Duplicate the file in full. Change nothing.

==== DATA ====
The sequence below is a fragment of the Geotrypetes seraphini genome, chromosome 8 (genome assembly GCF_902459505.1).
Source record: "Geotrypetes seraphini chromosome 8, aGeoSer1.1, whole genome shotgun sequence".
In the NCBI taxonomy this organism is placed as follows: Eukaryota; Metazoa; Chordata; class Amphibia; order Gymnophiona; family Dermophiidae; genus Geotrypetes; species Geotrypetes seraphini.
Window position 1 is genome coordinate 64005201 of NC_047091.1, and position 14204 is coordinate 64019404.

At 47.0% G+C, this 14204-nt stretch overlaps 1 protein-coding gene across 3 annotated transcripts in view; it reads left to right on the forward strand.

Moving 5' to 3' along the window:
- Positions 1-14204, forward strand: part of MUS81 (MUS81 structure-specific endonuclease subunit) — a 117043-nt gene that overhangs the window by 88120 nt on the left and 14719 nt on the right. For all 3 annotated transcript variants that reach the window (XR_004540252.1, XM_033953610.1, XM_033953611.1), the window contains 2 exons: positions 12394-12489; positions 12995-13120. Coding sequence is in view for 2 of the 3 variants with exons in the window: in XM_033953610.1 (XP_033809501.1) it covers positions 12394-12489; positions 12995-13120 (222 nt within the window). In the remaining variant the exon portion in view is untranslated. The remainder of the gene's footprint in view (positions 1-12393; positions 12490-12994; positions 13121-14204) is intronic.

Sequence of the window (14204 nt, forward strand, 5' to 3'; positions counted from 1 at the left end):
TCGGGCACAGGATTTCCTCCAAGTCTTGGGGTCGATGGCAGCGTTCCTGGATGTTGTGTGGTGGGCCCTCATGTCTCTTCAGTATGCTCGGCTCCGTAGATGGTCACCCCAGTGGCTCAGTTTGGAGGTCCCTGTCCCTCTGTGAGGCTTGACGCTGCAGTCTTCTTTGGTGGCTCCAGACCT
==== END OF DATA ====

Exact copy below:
The sequence below is a fragment of the Geotrypetes seraphini genome, chromosome 8 (genome assembly GCF_902459505.1).
Source record: "Geotrypetes seraphini chromosome 8, aGeoSer1.1, whole genome shotgun sequence".
In the NCBI taxonomy this organism is placed as follows: Eukaryota; Metazoa; Chordata; class Amphibia; order Gymnophiona; family Dermophiidae; genus Geotrypetes; species Geotrypetes seraphini.
Window position 1 is genome coordinate 64005201 of NC_047091.1, and position 14204 is coordinate 64019404.

At 47.0% G+C, this 14204-nt stretch overlaps 1 protein-coding gene across 3 annotated transcripts in view; it reads left to right on the forward strand.

Moving 5' to 3' along the window:
- Positions 1-14204, forward strand: part of MUS81 (MUS81 structure-specific endonuclease subunit) — a 117043-nt gene that overhangs the window by 88120 nt on the left and 14719 nt on the right. For all 3 annotated transcript variants that reach the window (XR_004540252.1, XM_033953610.1, XM_033953611.1), the window contains 2 exons: positions 12394-12489; positions 12995-13120. Coding sequence is in view for 2 of the 3 variants with exons in the window: in XM_033953610.1 (XP_033809501.1) it covers positions 12394-12489; positions 12995-13120 (222 nt within the window). In the remaining variant the exon portion in view is untranslated. The remainder of the gene's footprint in view (positions 1-12393; positions 12490-12994; positions 13121-14204) is intronic.

Sequence of the window (14204 nt, forward strand, 5' to 3'; positions counted from 1 at the left end):
TCGGGCACAGGATTTCCTCCAAGTCTTGGGGTCGATGGCAGCGTTCCTGGATGTTGTGTGGTGGGCCCTCATGTCTCTTCAGTATGCTCGGCTCCGTAGATGGTCACCCCAGTGGCTCAGTTTGGAGGTCCCTGTCCCTCTGTGAGGCTTGACGCTGCAGTCTTCTTTGGTGGCTCCAGACCT